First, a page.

Officer Clay Jeppsen of the Arizona Capitol Police was patrolling graveyard shifts when he discovered his passion for writing.
Driving for hours in the early morning nearly put him to sleep, and he knew he needed to think about something, anything, to pass the time. One night he began to formulate the plans for a feature film. He thought of everything, including a theatrical trailer that would precede it.
But his creativity took a different turn. His wife, Lindsey, encouraged him to write a book instead.
Jeppsen’s first book, “Field of Blackbirds”, is a work of historical fiction. Jeppsen said he hopes it will be published soon. The book primarily takes place in Yugoslavia and focuses on four young men who set out on separate personal journeys, culminating with their meeting during the Kosovo Crisis of 1992.
“My wife is half-Serbian, and before getting married I didn’t know a whole lot about it,” he said. “I started reading up on their culture to jibe with my wife’s family, and I was amazed by it. I was also amazed at how people seemed to know so little about it.”
Three of the four main characters in the book have girlfriends, and Jeppsen enlisted his wife to write the female monologues.
“I wanted their parts to be super realistic,” he said. “I wanted all of the comments and innuendos to be genuinely female.”
Jeppsen says a Serbian editor is checking the book for cultural errors. Since Jeppsen hopes the novel will be a best-seller in Serbia, he wants to avoid offending potential readers.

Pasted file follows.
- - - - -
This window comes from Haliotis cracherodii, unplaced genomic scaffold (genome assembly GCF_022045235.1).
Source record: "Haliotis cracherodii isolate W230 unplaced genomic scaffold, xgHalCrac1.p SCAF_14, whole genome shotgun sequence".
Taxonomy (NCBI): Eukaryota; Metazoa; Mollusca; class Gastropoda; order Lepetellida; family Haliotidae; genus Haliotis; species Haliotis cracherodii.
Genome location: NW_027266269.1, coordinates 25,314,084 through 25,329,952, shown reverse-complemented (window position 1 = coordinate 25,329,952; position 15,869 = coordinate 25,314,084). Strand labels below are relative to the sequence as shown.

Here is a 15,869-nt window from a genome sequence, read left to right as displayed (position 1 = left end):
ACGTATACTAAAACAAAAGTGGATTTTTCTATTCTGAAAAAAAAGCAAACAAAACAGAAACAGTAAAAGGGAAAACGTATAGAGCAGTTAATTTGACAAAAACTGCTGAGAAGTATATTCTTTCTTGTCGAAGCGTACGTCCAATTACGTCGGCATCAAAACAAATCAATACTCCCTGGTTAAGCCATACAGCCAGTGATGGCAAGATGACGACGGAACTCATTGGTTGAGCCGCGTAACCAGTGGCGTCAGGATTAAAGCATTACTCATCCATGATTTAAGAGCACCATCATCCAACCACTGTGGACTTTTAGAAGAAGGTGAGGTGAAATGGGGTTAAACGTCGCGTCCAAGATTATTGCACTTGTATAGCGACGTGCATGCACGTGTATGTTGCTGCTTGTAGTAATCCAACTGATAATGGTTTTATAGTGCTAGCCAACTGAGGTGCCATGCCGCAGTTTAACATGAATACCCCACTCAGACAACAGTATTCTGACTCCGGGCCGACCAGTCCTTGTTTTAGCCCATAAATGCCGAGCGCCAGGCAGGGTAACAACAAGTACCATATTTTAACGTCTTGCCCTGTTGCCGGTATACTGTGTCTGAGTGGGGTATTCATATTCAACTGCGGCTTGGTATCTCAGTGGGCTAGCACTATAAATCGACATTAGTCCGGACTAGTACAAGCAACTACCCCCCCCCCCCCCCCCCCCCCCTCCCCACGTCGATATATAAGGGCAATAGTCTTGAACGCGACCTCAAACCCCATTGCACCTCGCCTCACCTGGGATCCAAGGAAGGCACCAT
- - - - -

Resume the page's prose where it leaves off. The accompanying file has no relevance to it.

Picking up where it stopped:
“I had to be really careful because that conflict is so intense,” he said. “A Serb’s point of view is drastically different than an Albanian’s point of view.”
Jeppsen already has written manuscripts for three novels, and he is working on an autobiography as well. Two of the novels, “The Voice of My Fathers” and “Lucky Strike,” are historical fiction.
“The Voice of My Fathers” is a story about a senator who was visited by the spirits of dead presidents in a quest to save the country. “Lucky Strike” is about an American soldier being transported through Iraq and instead transporting back to World War II in 1944.
“Most of my books will have ties to history, because I want to mix fantasy with reality and history,” said Jeppsen. “I want kids to read these books and remember elements of them when they’re in high school.”
His autobiography, called “The Field is White,” will chronicle the two years Jeppsen spent as a missionary in Poland. He said the story includes hospital trips, street brawls and an unforgettable visit to the site of the Auschwitz death camp.
Jeppsen is planning to retire from the police force in 10 years. By then he wants to have published at least two books.
“I would like nothing more than to retire and write all of the time,” he said.